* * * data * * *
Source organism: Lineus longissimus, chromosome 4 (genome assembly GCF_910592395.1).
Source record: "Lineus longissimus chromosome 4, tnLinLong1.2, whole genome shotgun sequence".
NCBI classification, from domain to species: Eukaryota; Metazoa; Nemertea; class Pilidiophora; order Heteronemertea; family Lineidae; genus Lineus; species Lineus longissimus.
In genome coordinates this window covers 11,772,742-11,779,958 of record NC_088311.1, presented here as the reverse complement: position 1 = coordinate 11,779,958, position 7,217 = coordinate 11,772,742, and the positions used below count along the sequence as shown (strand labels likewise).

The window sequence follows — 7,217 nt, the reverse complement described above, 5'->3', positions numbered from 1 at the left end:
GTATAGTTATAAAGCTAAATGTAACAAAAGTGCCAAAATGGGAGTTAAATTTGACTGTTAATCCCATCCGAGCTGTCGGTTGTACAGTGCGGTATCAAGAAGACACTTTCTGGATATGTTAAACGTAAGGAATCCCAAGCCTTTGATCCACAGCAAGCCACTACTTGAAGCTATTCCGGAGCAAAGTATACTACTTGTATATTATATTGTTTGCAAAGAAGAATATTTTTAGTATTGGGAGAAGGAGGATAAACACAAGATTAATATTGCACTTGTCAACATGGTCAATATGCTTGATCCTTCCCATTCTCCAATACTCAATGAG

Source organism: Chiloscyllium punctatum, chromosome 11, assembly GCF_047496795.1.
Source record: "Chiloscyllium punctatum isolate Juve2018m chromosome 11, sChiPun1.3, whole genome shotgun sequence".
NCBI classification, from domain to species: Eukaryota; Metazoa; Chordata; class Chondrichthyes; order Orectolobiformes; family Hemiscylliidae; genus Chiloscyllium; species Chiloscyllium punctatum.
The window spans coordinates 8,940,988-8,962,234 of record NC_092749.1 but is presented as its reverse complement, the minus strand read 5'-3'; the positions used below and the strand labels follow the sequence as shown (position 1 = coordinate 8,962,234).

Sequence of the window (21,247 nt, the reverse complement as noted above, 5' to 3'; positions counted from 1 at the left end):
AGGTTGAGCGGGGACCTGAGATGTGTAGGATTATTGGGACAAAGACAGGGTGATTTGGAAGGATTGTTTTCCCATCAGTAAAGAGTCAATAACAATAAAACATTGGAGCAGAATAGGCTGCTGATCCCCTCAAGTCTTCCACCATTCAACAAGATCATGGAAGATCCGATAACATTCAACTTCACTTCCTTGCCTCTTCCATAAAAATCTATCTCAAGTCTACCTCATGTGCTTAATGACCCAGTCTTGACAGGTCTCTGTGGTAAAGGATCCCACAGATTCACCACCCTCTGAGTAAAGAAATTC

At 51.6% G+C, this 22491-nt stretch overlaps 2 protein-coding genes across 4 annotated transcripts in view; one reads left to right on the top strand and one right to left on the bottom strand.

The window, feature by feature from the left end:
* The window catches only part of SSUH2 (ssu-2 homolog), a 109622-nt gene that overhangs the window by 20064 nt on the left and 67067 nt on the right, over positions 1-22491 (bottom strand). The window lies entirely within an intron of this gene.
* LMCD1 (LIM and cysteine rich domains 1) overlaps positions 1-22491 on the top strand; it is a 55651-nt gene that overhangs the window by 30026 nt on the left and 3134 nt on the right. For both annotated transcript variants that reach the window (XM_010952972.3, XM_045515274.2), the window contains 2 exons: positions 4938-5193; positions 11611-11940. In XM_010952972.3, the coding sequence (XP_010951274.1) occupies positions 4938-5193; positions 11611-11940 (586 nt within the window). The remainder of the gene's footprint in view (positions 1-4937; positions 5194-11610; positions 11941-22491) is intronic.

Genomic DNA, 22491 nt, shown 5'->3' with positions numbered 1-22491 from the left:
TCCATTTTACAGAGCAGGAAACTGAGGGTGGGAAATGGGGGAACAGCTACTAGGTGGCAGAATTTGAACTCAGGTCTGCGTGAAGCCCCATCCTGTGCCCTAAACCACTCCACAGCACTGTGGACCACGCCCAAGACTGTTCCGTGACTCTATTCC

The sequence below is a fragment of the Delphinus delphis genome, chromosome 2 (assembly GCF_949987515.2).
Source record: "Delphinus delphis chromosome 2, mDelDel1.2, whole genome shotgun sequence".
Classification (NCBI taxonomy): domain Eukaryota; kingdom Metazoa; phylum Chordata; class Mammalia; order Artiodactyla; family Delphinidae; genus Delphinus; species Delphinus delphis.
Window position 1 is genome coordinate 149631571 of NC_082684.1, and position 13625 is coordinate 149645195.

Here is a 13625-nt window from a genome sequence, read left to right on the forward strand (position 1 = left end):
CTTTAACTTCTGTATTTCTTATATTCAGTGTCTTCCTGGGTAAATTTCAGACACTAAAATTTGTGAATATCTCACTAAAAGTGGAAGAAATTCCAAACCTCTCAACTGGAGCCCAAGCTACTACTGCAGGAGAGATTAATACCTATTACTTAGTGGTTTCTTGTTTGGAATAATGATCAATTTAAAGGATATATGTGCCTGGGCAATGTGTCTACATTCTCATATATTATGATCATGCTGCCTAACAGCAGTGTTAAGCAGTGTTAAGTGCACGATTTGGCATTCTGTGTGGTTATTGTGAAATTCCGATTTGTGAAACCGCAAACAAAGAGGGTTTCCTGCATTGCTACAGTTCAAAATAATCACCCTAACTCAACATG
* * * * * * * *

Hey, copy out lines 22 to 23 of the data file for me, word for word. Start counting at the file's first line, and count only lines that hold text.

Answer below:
Window position 1 is genome coordinate 149631571 of NC_082684.1, and position 13625 is coordinate 149645195.

Here is a 13625-nt window from a genome sequence, read left to right on the forward strand (position 1 = left end):